This blog post will not only demonstrate how easy it is to convert code written in pandas to Koalas, but also discuss the best practices of using Koalas; when you use Koalas as a drop-in replacement of pandas, how you can use PySpark to work around when the pandas APIs are not available in Koalas, and when you apply Koalas-specific APIs to improve productivity, etc. The example notebook in this blog can be found here.

Read on to learn more.

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Handling Missing Data

Marina Wyss explains various techniques for handling missing data in data sets:

Missing or incomplete data can have a huge negative impact on any data science project. This is particularly relevant for companies in the early stages of developing solid data collection and management systems.

While the best solution for missing data is to avoid it in the first place by developing good data-collection and stewardship policies, often we have to make due with what’s available.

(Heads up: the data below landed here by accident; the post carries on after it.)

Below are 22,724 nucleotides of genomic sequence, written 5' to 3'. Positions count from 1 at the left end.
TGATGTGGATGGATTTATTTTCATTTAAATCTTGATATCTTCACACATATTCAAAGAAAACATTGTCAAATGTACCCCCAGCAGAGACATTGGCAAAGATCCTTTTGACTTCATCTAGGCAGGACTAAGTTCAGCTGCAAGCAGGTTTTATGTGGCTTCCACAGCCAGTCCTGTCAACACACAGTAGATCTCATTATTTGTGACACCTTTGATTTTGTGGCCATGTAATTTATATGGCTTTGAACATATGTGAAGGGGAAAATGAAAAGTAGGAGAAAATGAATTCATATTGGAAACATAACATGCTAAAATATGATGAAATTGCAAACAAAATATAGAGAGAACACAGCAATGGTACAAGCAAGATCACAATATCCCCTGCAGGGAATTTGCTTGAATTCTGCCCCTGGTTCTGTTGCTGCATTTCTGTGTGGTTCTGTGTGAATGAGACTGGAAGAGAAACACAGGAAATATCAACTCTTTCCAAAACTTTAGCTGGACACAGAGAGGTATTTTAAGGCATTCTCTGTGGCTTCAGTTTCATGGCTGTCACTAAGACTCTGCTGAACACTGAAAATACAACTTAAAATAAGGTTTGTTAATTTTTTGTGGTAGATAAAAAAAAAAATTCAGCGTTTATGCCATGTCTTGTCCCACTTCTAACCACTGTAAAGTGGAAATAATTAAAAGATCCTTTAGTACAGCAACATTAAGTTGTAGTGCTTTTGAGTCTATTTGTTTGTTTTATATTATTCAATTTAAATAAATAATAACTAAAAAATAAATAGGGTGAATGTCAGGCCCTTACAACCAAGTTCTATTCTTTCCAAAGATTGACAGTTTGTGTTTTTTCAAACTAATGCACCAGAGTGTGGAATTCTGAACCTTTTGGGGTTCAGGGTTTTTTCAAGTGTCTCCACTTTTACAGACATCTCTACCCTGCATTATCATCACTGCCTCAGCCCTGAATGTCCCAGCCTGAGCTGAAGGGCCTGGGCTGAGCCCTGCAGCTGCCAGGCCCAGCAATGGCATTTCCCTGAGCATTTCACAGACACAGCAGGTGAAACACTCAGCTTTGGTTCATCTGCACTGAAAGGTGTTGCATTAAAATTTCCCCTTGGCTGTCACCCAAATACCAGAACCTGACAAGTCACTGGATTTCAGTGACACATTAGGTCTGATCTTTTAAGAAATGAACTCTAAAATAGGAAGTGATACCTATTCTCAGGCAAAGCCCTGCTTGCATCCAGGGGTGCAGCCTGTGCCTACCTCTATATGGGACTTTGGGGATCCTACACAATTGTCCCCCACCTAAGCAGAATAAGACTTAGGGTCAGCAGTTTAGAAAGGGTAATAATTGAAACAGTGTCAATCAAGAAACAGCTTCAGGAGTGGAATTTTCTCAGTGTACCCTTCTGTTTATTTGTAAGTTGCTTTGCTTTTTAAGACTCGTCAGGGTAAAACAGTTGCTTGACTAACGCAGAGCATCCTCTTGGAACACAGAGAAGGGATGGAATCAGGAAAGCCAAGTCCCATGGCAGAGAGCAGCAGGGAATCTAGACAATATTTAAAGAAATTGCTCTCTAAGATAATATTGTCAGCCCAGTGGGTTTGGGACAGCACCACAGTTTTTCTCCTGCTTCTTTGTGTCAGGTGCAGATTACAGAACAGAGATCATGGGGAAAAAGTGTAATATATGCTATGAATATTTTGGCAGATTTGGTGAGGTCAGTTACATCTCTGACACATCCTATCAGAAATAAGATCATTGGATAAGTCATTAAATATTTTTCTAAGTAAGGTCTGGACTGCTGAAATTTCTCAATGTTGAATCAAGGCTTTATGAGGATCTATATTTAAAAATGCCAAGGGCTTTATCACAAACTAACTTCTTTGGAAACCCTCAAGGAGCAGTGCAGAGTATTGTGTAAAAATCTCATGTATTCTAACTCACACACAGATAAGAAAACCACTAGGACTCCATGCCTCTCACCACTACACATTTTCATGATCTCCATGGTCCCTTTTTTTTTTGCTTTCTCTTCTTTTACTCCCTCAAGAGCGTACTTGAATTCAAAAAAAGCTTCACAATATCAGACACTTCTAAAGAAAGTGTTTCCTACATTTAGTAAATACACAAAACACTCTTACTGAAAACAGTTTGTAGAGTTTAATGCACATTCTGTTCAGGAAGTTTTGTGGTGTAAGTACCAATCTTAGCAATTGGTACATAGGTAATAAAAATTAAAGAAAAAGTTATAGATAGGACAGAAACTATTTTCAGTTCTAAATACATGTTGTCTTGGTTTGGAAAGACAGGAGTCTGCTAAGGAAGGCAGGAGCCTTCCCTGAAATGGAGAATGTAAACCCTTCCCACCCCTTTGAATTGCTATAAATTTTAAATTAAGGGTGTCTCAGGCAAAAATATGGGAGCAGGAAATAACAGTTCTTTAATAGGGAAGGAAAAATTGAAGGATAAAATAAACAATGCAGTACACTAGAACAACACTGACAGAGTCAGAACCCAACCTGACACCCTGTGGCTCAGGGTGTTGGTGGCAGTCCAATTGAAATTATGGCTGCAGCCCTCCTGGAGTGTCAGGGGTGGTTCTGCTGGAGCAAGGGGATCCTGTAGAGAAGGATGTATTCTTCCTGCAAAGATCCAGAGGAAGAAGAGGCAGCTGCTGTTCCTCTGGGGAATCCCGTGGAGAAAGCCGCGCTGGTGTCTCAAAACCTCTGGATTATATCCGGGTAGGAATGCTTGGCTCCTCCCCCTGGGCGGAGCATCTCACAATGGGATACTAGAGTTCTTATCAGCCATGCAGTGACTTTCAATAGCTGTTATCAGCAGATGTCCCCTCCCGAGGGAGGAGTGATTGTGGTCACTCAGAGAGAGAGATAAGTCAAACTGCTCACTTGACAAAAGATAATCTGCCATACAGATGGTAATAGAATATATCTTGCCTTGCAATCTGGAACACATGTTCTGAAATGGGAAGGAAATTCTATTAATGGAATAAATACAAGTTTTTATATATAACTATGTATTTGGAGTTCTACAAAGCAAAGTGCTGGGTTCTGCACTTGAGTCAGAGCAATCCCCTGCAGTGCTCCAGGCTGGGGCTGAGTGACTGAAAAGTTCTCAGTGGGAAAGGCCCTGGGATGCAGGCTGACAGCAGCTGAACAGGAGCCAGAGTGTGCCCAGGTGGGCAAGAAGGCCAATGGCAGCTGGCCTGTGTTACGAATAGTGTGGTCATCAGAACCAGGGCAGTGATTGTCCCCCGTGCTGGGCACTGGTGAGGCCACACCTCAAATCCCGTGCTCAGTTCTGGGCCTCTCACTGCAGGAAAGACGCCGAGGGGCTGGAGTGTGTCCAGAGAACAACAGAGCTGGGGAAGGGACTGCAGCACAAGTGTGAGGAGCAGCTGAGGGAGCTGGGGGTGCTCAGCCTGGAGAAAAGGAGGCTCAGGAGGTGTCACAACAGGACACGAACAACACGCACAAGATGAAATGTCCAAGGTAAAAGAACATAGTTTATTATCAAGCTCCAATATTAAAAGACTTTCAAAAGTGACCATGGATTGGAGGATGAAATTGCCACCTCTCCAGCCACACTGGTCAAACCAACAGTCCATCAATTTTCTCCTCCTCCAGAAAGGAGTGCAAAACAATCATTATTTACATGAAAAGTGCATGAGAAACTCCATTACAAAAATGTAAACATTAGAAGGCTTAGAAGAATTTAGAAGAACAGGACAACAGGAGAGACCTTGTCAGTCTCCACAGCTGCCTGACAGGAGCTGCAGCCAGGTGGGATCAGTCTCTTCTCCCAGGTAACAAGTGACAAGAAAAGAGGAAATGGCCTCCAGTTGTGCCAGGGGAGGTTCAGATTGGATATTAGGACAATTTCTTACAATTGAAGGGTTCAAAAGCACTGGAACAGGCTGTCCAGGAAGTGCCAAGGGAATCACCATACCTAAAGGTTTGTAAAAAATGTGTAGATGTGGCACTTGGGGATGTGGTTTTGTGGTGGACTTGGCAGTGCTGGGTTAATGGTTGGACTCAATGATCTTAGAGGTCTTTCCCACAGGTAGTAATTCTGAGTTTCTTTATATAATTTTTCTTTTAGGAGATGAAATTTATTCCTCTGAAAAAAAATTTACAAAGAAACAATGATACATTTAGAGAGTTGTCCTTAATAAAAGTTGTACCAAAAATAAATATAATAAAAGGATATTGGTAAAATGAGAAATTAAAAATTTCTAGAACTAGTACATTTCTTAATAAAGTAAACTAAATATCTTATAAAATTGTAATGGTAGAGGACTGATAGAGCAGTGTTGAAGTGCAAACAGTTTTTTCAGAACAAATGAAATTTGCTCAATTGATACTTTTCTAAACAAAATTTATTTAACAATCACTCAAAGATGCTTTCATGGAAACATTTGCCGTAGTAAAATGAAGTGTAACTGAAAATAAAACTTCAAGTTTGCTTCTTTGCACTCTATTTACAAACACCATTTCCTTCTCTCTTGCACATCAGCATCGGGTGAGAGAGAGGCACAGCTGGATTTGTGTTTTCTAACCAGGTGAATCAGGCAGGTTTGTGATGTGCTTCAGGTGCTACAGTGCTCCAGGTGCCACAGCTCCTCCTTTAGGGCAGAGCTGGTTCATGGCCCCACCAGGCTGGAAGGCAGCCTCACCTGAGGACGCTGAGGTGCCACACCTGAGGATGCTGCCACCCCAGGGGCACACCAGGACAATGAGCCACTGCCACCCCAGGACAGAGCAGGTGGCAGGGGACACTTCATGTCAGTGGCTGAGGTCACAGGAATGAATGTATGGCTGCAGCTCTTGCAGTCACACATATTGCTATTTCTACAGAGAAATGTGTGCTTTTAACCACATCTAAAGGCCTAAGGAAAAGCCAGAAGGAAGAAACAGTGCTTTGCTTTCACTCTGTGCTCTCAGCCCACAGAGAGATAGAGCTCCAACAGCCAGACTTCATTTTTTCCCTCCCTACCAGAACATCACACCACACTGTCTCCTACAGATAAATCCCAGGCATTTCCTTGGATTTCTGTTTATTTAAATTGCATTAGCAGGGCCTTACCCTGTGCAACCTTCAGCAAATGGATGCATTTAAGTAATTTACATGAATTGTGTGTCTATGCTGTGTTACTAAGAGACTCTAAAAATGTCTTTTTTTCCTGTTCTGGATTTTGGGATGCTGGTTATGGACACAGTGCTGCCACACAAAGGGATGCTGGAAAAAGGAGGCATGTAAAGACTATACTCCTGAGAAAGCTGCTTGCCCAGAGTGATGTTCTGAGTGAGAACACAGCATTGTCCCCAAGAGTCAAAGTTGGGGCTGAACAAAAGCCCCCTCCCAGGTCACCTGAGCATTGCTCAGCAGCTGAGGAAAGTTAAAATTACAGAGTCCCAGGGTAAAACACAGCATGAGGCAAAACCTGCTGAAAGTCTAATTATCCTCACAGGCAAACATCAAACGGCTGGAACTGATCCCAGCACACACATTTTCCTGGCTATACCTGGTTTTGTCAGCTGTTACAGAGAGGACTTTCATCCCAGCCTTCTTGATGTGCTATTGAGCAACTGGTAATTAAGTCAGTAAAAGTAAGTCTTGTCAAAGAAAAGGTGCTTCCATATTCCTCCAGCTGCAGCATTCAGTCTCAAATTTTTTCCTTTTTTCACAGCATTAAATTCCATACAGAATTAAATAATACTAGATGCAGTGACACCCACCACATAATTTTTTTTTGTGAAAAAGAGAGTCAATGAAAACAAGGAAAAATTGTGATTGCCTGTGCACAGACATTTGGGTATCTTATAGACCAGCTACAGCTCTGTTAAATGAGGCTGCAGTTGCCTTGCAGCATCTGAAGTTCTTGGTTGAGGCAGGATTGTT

This blog covers the different kinds of missing data, and what we can do about missing data once we know what we’re dealing with. These strategies range from simple – for example, choosing models that handle missings automatically, or simply deleting problematic observations – to (probably superior) methods for estimating what those missing values may be, otherwise known as imputation.

I like the distinction in form Marina draws, and we also get a good set of techniques for filling the gaps.

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Generating Random Numbers with R

The folks at Data Sharkie walk us through random number generation in R:

Why is random numbers generation important and where is it used?

Random numbers generations have application in various fields like statistical sampling, simulation, test designs, and so on. Generally, when a data scientist is in need of a set of random numbers, they will have in mind

R programming language allows users to generate random distributed numbers with a set of built-in functions: runif()rnorm()rbinom().

Read on to generate random numbers across two separate distributions.

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Combining User-Defined Types and Temp Tables